Sears’s Death Dance Is Allowed to Drag On

(Bloomberg Opinion) -- Is there an expression for something even more last-minute than an eleventh-hour attempt? Because that’s where we are with Eddie Lampert’s efforts to save Sears Holdings Corp. from liquidation.

Lampert, the company’s chairman and major shareholder, will get yet another chance to keep alive the retailer he created when he orchestrated a merger of Sears, Roebuck & Co. with the Kmart chain more than a decade ago.

Bloomberg News reports that if Lampert is able to put forward a $120 million deposit by Wednesday, then he’ll be able to bid for Sears in a bankruptcy auction scheduled for next Tuesday. Lampert had previously lobbed a bid that would keep hundreds of Sears stores open and preserve many employees’ jobs.

Sears’s Death Dance Is Allowed to Drag On

I understand the desire of Sears’s board to consider all plans thoroughly, and also why it might be difficult for them to reject a rescue overture from Lampert, given that they’ve had a front seat to all his salvage efforts: the loans, the real estate spinoff, the asset sales — the list goes on and on.

Lampert’s camp has been wise to focus its public statements throughout the bidding process on all the jobs that are at stake. I’m sure that hasn’t gone unnoticed by the committee, and frankly, it’d be sort of monstrous if the fate of the company’s tens of thousands of workers didn’t factor into their decision-making. But this just feels like an act of desperation. In the end, even if Lampert wins the auction, I can’t conjure up a realistic sequence of events by which he turns Sears into a thriving retailer again. It’s not keeping pace in the e-commerce wars, and its stores are decrepit.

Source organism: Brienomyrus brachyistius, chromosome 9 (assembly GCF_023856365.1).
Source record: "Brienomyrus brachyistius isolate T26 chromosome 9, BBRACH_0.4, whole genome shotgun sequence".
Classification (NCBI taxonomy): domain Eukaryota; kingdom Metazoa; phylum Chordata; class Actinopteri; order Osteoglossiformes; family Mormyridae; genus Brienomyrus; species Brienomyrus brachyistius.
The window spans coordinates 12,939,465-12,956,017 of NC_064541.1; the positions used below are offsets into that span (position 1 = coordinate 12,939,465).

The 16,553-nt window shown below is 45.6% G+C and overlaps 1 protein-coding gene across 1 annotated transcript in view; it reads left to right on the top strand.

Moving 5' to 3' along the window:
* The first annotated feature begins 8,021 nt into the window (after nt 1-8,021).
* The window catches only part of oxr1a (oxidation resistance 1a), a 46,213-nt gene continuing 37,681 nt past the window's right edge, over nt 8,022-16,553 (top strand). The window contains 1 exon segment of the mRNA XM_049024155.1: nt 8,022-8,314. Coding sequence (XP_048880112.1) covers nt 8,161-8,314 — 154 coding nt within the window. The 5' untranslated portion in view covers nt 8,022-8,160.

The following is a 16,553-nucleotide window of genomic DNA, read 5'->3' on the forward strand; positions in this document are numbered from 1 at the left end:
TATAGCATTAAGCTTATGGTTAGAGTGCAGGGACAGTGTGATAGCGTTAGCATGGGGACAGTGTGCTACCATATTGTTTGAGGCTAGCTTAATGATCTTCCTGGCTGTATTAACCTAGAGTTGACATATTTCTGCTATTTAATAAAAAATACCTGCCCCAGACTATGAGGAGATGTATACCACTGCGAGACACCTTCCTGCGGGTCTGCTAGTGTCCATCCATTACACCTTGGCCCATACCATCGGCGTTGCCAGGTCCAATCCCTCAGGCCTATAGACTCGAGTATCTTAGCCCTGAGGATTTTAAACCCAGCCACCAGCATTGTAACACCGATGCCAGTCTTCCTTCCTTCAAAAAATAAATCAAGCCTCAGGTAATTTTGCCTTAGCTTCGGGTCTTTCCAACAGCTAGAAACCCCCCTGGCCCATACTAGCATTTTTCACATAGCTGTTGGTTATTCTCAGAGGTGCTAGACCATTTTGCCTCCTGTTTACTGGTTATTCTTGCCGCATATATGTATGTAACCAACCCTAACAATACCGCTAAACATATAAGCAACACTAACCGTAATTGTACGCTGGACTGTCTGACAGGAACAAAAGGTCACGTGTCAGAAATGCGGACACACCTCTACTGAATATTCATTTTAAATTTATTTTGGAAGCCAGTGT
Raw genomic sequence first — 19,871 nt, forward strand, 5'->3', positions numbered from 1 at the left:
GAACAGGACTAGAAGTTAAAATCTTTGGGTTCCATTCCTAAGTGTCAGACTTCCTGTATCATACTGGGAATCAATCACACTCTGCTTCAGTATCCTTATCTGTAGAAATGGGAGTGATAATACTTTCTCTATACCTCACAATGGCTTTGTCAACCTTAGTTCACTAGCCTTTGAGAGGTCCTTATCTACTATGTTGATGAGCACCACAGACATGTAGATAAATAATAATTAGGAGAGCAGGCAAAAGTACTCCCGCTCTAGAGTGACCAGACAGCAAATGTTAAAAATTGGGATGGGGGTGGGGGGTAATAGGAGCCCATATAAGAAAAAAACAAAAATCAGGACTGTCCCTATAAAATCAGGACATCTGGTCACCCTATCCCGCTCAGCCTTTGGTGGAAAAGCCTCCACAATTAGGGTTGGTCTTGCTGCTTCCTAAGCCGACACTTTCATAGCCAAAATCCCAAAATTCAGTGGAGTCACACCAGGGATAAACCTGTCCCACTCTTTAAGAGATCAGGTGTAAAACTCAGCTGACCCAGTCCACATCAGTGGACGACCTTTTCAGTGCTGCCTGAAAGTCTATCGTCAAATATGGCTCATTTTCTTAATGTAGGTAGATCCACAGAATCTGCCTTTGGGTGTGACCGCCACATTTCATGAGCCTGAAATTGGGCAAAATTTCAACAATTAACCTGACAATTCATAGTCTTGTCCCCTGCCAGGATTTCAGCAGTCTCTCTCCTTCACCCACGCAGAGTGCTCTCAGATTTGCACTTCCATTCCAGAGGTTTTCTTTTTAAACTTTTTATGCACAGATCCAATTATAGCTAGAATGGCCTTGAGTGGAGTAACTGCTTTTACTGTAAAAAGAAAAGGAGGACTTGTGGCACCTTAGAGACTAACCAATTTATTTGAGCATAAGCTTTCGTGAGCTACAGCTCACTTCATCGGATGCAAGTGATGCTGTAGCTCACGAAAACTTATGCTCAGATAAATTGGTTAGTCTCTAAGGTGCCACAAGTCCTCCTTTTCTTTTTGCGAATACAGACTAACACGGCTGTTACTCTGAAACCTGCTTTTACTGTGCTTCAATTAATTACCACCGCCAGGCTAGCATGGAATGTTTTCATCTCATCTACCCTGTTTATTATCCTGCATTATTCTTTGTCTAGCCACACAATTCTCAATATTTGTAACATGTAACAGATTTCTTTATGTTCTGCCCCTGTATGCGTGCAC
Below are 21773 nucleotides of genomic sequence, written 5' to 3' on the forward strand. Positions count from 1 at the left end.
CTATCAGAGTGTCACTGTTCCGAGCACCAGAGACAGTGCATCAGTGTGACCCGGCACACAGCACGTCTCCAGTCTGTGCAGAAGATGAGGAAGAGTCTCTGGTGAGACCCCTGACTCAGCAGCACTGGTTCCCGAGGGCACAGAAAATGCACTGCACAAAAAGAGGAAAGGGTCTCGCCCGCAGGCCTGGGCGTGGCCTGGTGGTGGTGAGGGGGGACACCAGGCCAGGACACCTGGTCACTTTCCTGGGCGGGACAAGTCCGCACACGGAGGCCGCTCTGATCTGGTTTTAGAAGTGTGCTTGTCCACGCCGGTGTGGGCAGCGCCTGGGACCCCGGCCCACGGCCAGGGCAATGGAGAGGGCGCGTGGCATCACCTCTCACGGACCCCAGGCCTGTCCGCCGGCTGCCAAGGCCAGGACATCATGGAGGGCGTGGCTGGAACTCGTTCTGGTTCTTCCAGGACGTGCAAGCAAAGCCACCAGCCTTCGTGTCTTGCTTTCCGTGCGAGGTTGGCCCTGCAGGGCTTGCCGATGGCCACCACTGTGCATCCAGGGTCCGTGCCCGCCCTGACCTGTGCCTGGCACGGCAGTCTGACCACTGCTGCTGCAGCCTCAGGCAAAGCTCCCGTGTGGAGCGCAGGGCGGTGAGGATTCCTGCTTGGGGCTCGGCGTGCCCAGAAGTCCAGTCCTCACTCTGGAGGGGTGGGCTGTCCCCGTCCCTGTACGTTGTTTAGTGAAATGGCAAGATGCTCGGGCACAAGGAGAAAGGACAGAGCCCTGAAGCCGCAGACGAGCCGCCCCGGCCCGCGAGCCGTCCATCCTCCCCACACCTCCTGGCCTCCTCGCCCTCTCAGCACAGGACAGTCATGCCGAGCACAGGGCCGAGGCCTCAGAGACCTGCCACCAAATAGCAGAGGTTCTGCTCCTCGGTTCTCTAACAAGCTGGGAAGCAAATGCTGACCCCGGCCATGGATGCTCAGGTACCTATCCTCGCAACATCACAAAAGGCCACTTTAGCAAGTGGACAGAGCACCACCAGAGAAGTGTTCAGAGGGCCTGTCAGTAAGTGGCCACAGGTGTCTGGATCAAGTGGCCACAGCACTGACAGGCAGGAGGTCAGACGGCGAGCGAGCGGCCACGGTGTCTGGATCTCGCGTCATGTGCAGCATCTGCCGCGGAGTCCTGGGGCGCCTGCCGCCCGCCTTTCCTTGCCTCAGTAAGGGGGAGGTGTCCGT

Sears’s Death Dance Is Allowed to Drag On

I can’t imagine this will do much to assure vendors that Sears is a safe long-term partner. And the company’s senior ranks already have been a revolving door. What retail visionary would come aboard this sinking ship now? With the Craftsman tools business already sold off and its once-exclusive Kenmore brand already on offer at Inc., there seem to be scarce opportunities remaining to wring money out of Sears by doing things other than making it a better retailer.

If Lampert ends up prevailing in the auction over liquidators, all it will do is rewrite the last chapter of a story whose epilogue has already been written. Sears doesn’t have a viable path to relevance. 

This column does not necessarily reflect the opinion of the editorial board or Bloomberg LP and its owners.

Sarah Halzack is a Bloomberg Opinion columnist covering the consumer and retail industries. She was previously a national retail reporter for the Washington Post.

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